NUJ Press & PR


NUJ PR & Communications branch
c/o NUJ HQ 72 Acton Street, London, WC1X 9NB.
0207843 3700.

PR & Communications Branch Organiser: Fiona Swarbrick 0208 843 3729

Chair: John Millington

Vice-Chairs: Monica Foot and Mick Holder (job share) 0208 223 0712

Branch Secretary: Mark Whitehead 07906720141

Branch Treasurer: Carmel McHenry

Assistant Secretary: Sian Jones 07793314249

Newsletter Editor: Lisa Browne

Membership and Recruitment/Retention Officer: Mark Whitehead

Branch Equality Officer: Carmel McHenry 0207 226 5501

Welfare Officer and DM Convenor: Debbie Cavaldoro

Sector NEC member: Sian Jones

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Future branch meetings 2016

New Venue until further notice: London Welsh Centre, 157-163 Gray’s Inn Road, London, WC1X 8UE. The building is fully accessible. The nearest tube/station is King's Cross/St Pancras International.

Meetings: Wednesdays 6.30pm 10 May, 14 June and 12 July.

Tuc: Court Ruling Is Victory For Workers’ Access To Justice

by TUC

The Supreme Court has today (Wednesday) quashed the government’s system of fees for employment tribunals.

The case was taken by the UNISON trade union, which successfully argued that the fees – which can be as high as £1,200 per case — prevented many workers from gaining justice at work.

TUC General Secretary Frances O’Grady said:

“This is a massive win for working people. Congratulations to UNISON for doggedly pursuing this case. Today’s result shows the value of working people standing together in trade unions.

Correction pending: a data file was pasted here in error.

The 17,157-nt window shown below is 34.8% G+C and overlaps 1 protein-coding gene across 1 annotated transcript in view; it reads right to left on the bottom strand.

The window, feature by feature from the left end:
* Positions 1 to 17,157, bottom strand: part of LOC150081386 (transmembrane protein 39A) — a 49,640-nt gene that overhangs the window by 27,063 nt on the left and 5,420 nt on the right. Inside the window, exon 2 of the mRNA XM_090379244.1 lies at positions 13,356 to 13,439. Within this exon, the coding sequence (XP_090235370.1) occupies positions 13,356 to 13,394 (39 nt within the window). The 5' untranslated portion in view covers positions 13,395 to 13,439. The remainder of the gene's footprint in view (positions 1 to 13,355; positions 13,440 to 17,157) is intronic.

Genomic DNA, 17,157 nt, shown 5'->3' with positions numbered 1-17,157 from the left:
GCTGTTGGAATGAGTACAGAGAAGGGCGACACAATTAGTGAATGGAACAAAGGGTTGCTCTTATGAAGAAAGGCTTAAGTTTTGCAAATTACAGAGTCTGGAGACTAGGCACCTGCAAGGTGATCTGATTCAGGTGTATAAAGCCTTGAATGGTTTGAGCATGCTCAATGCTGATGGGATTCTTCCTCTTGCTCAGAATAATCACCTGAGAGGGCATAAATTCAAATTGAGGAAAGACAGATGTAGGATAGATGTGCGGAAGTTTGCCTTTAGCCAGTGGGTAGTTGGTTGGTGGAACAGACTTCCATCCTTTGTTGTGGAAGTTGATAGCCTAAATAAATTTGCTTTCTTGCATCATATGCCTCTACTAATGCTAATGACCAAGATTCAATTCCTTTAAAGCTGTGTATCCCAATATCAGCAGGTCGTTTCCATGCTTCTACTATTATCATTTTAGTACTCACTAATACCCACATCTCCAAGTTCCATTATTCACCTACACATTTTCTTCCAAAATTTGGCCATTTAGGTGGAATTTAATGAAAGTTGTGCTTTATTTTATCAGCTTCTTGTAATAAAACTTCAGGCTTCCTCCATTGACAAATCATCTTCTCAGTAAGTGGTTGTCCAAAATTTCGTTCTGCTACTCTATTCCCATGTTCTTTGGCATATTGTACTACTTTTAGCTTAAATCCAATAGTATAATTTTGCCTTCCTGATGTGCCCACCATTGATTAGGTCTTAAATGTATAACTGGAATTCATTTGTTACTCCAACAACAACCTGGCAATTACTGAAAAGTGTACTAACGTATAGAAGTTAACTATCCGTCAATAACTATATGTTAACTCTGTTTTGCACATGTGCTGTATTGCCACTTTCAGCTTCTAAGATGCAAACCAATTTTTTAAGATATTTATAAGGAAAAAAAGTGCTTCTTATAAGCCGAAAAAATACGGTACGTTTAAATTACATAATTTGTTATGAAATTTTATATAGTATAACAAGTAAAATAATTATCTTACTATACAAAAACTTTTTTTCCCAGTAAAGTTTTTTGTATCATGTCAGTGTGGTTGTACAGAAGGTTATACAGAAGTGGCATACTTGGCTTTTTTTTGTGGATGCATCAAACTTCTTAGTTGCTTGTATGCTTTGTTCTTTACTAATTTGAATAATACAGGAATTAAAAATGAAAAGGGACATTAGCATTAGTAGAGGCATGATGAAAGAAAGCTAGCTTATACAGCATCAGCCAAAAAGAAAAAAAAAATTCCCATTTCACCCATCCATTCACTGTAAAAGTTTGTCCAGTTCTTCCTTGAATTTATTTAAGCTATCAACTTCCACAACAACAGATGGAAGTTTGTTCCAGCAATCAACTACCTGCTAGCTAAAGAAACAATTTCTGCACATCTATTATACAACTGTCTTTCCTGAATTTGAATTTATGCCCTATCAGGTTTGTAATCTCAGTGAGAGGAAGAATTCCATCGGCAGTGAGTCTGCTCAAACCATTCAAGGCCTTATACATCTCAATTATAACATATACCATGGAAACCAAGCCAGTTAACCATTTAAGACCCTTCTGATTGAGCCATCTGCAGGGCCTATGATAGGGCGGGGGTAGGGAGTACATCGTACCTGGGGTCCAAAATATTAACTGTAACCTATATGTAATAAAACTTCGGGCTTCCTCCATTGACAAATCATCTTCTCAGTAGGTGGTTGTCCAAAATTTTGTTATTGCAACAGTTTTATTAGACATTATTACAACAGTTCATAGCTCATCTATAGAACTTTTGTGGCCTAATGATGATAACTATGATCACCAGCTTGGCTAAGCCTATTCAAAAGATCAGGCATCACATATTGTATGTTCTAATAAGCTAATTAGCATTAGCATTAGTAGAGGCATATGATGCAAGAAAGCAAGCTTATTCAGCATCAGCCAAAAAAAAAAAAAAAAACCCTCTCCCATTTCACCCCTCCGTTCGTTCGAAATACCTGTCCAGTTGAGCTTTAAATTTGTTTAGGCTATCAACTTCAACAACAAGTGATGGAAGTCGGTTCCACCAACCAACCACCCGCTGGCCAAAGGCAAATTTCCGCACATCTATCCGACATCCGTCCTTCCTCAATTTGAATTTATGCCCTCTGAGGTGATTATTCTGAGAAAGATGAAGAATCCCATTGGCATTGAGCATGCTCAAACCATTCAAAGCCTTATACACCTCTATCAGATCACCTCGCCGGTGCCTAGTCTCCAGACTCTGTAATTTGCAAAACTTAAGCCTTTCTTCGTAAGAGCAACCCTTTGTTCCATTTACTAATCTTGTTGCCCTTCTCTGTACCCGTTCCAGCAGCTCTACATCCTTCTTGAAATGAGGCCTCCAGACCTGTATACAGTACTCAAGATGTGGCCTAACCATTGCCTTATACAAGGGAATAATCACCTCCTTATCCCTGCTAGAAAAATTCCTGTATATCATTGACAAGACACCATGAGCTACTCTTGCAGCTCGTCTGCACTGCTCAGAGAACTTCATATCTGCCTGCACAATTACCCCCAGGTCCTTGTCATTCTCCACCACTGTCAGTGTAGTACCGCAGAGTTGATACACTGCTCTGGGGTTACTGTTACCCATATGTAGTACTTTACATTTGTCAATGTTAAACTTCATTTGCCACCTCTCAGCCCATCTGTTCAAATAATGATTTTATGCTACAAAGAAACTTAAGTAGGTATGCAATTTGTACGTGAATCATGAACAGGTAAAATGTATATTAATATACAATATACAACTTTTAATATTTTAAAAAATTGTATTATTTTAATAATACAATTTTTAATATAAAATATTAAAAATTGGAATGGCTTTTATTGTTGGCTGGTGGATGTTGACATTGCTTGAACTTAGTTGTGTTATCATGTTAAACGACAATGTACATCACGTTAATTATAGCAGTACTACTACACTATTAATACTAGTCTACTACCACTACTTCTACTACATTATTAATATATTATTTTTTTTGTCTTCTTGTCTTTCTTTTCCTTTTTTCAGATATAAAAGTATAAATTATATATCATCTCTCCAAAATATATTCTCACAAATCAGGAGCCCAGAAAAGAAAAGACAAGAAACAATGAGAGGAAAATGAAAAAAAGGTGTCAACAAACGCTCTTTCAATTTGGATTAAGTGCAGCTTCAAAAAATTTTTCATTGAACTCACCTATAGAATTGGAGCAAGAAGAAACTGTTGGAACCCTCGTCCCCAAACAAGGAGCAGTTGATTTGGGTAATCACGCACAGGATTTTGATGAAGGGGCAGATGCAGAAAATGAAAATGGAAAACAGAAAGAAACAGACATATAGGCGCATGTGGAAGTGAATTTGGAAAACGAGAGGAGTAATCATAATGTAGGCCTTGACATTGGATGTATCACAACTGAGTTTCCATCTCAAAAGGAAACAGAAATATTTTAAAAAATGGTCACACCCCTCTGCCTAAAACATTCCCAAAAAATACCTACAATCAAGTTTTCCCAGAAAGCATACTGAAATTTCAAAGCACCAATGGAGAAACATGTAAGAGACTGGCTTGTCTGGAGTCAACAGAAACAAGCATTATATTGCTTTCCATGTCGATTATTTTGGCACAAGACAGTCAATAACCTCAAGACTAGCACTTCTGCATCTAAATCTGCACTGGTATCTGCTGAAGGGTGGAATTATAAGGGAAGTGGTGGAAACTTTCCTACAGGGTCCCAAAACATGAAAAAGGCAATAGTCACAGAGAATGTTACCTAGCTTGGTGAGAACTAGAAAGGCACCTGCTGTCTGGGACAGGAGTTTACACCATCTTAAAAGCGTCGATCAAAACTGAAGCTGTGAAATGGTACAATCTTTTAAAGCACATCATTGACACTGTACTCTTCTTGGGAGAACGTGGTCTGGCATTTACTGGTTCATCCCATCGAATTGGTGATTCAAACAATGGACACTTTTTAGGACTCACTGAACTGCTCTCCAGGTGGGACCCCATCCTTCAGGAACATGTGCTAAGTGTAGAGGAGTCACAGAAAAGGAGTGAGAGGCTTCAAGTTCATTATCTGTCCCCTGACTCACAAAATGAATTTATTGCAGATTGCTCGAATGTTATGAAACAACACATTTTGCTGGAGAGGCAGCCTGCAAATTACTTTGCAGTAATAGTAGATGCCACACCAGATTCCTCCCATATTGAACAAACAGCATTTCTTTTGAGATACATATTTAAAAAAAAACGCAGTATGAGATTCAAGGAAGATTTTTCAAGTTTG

“Too many low-paid workers couldn’t afford to uphold their rights at work, even when they’ve faced harassment or have been sacked unfairly.

“Tribunal fees have been a bonanza for bad bosses, giving them free rein to mistreat staff. Any fees paid so far should be refunded as soon as possible.”


Notes to Editors:

- UNISON’s statement is here:

Tribunal fees were introduced in July 2013, and can run up to £1,200 per case. The most common reasons for employment tribunal cases include unfair dismissal, holiday pay, and sex discrimination.

Official statistics show that the number of cases taken by workers has dropped by nearly 70% since the fees were introduced. TUC research shows that this fall was especially high in cases involving part-time work rules (-83%), sexual orientation discrimination (-75%), and unauthorised deductions from wages (-78%).

While trade unions often pay the fees for their members, the figures indicate that many workers simply cannot afford to take a case.

- The TUC compared official figures from before and after the introduction of fees to see which types of claims had seen the greatest decrease:

Go to web site for table

Source: Tab ET.3:
- Government research on fall in employment tribunal cases:
- All TUC press releases can be found at
- TUC Press Office on Twitter: @tucnews

Press Release

Issued: 26 July, 2017

Item uploaded: Thursday, July 27 2017
Last modified: Thursday, July 27, 2017

How business lobbyists thrive in the EU’s depoliticised media world